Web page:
Two-part Music of the Renaissance and Baroque, Jan Devlieger & Marcel Ketels Recorders, Aliud
Jane Shuttleworth, Early Music, October 2014: ‘The two recorders weave sinuously together with perfectly coordinated French-style ornamentation’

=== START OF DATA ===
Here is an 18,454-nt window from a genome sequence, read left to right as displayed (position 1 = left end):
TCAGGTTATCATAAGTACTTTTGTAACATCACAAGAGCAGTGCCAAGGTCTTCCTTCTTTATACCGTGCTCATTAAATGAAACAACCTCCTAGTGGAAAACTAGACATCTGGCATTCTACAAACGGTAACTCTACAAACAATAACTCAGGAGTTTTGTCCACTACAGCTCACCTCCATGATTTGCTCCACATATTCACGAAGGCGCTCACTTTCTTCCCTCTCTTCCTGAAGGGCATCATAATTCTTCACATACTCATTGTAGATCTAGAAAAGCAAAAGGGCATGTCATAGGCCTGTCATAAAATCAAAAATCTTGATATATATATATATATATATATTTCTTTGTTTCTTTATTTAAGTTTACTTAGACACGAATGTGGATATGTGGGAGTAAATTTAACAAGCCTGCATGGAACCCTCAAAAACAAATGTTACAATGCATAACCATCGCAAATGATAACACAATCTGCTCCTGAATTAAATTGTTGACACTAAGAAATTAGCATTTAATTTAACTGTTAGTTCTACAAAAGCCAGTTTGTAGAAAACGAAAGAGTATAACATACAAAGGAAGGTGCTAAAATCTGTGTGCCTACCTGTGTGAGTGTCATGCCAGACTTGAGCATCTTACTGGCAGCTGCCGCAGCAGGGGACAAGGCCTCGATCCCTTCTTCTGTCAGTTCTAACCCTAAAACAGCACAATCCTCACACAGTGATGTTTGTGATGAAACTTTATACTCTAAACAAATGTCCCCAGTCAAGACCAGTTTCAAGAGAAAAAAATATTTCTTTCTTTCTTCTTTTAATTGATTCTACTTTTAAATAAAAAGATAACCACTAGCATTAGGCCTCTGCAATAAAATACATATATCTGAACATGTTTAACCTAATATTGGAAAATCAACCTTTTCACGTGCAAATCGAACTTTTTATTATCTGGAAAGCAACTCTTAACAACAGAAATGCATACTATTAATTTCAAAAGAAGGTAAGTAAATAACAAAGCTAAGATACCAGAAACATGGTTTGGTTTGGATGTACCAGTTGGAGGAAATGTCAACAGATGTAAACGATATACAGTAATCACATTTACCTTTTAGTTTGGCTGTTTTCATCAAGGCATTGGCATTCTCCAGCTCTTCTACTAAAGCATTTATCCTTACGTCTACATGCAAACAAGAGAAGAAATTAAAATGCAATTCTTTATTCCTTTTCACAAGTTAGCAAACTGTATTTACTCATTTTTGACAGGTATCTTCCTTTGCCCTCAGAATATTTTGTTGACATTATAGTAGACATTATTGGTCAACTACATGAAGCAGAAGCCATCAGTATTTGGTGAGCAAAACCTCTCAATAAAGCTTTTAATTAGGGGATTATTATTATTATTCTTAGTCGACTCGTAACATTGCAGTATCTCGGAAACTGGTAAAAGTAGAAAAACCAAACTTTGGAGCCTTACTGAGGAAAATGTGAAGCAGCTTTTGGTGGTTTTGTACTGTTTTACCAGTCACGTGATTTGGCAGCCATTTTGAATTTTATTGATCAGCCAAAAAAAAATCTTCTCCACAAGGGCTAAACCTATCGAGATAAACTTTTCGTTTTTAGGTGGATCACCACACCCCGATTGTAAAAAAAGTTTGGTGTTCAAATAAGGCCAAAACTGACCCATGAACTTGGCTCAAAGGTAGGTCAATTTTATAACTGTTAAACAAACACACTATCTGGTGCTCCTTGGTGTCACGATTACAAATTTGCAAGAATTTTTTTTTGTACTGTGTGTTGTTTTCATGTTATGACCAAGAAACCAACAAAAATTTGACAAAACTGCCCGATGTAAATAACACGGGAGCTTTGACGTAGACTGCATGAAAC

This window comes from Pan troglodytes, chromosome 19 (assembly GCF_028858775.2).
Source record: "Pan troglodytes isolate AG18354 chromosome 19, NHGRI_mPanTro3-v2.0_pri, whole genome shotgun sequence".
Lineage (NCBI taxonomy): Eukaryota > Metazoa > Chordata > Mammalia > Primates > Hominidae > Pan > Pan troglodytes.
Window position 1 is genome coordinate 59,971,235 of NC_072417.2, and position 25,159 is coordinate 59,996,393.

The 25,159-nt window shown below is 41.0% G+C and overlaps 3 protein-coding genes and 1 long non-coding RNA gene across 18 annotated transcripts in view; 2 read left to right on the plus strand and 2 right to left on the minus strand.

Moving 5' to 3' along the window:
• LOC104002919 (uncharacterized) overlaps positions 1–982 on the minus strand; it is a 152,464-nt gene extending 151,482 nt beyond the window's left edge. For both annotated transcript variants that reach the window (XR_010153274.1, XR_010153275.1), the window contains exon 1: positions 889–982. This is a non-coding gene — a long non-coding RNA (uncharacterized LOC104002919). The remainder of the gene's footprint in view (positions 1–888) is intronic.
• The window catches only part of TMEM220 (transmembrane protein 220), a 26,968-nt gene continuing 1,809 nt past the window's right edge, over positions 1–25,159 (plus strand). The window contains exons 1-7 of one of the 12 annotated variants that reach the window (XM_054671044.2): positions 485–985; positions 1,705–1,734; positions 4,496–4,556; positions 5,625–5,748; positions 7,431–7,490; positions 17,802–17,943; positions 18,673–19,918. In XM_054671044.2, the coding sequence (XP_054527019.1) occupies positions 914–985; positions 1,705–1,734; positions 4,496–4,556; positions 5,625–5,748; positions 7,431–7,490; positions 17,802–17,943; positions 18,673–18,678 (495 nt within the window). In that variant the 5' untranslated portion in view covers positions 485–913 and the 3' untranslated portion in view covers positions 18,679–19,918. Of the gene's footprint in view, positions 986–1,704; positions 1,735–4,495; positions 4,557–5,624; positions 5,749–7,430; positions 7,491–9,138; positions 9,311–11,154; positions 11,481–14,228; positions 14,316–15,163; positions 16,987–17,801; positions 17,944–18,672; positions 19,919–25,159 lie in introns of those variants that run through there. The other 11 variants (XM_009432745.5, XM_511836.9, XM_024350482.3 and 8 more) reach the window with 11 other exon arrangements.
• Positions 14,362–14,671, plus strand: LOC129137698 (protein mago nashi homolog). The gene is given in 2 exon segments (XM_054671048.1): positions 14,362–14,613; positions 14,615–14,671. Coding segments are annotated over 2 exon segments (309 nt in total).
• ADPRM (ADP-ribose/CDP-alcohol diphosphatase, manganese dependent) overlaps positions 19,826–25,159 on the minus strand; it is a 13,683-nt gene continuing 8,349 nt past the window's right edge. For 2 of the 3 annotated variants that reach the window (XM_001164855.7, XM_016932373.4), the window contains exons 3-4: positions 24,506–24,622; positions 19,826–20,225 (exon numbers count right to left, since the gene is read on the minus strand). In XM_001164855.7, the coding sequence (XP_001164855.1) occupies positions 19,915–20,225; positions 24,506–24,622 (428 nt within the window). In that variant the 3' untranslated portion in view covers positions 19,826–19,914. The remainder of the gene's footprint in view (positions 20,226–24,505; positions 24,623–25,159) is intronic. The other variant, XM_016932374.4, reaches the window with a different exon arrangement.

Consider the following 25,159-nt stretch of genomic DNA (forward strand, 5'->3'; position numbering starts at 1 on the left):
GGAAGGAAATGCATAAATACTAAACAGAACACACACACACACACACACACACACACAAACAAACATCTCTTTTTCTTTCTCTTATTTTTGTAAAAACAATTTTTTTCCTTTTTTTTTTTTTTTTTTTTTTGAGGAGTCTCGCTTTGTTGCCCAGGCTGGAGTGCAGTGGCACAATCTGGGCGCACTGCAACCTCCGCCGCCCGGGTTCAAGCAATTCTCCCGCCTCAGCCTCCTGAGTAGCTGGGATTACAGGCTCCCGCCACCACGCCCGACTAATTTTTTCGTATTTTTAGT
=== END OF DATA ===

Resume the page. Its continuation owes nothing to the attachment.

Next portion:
[show_more more=MEER… less=VERBERG] In this age where music is an “industry”, it’s good to be reminded by discs such as this collection of recorder duets by Jan Devlieger and Marcel Ketels that there is so much music that simply exists to give pleasure and fulfilment principally to those who play it, no matter whether or not anyone is there to listen. The Delightful Companion refers here to descriptions of the recorder in English music manuals and also to the idea of two friends playing music together. This spirit of convivial, relaxed music making it stand out. Jacob van Eyck’s variations on popular tunes collected in Der Fluyten Lust-hof is a staple of the solo recorder repertoire, but duet versions of five tunes were also published. These arrangements are rather clumsy, particularly when set here against fantasias by the likes of Lassus and Morley and their authenticity is doubtful, but played here, with plenty of character – such as the heavy vibrato in Amarilli mia bella – they’re a lot of fun to listen to. Duet sonatas by baroque composers make up the second half of the disc. Jean-Baptiste Loeillet de Gant is a name probably little known outside the recorder playing world, but his delightful sonatas are excellent material for amateur players (and are staples of the exam syllabi). The two recorders weave sinuously together with perfectly coordinated French-style ornamentation. The light galant style of Telemann’s sonata TWV 40:102 brings the disc to a cheerful close.